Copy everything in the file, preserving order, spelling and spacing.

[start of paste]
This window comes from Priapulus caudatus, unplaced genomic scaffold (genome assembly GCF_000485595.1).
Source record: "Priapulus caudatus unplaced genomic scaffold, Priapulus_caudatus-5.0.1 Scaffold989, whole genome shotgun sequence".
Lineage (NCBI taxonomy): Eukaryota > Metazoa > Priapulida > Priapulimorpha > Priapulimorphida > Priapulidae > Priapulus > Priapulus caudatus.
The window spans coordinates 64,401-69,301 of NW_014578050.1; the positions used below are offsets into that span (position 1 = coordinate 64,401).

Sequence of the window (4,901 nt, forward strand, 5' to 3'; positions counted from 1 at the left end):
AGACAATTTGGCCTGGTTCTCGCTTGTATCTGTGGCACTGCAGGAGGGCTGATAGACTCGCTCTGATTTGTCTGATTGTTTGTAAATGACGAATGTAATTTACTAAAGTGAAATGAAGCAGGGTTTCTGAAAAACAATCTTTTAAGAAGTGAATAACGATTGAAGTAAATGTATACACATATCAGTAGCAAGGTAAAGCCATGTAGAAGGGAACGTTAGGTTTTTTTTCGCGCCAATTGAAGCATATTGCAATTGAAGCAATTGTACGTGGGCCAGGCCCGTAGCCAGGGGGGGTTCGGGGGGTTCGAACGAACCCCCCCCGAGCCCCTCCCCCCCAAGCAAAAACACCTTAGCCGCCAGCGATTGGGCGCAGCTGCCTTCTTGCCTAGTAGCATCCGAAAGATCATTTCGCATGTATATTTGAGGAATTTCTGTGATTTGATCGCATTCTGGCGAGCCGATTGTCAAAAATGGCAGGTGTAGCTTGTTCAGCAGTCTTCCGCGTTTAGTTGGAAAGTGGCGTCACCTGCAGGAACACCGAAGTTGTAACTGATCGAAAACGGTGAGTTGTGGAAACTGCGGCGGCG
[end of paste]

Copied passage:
This window comes from Priapulus caudatus, unplaced genomic scaffold (genome assembly GCF_000485595.1).
Source record: "Priapulus caudatus unplaced genomic scaffold, Priapulus_caudatus-5.0.1 Scaffold989, whole genome shotgun sequence".
Lineage (NCBI taxonomy): Eukaryota > Metazoa > Priapulida > Priapulimorpha > Priapulimorphida > Priapulidae > Priapulus > Priapulus caudatus.
The window spans coordinates 64,401-69,301 of NW_014578050.1; the positions used below are offsets into that span (position 1 = coordinate 64,401).

Sequence of the window (4,901 nt, forward strand, 5' to 3'; positions counted from 1 at the left end):
AGACAATTTGGCCTGGTTCTCGCTTGTATCTGTGGCACTGCAGGAGGGCTGATAGACTCGCTCTGATTTGTCTGATTGTTTGTAAATGACGAATGTAATTTACTAAAGTGAAATGAAGCAGGGTTTCTGAAAAACAATCTTTTAAGAAGTGAATAACGATTGAAGTAAATGTATACACATATCAGTAGCAAGGTAAAGCCATGTAGAAGGGAACGTTAGGTTTTTTTTCGCGCCAATTGAAGCATATTGCAATTGAAGCAATTGTACGTGGGCCAGGCCCGTAGCCAGGGGGGGTTCGGGGGGTTCGAACGAACCCCCCCCGAGCCCCTCCCCCCCAAGCAAAAACACCTTAGCCGCCAGCGATTGGGCGCAGCTGCCTTCTTGCCTAGTAGCATCCGAAAGATCATTTCGCATGTATATTTGAGGAATTTCTGTGATTTGATCGCATTCTGGCGAGCCGATTGTCAAAAATGGCAGGTGTAGCTTGTTCAGCAGTCTTCCGCGTTTAGTTGGAAAGTGGCGTCACCTGCAGGAACACCGAAGTTGTAACTGATCGAAAACGGTGAGTTGTGGAAACTGCGGCGGCG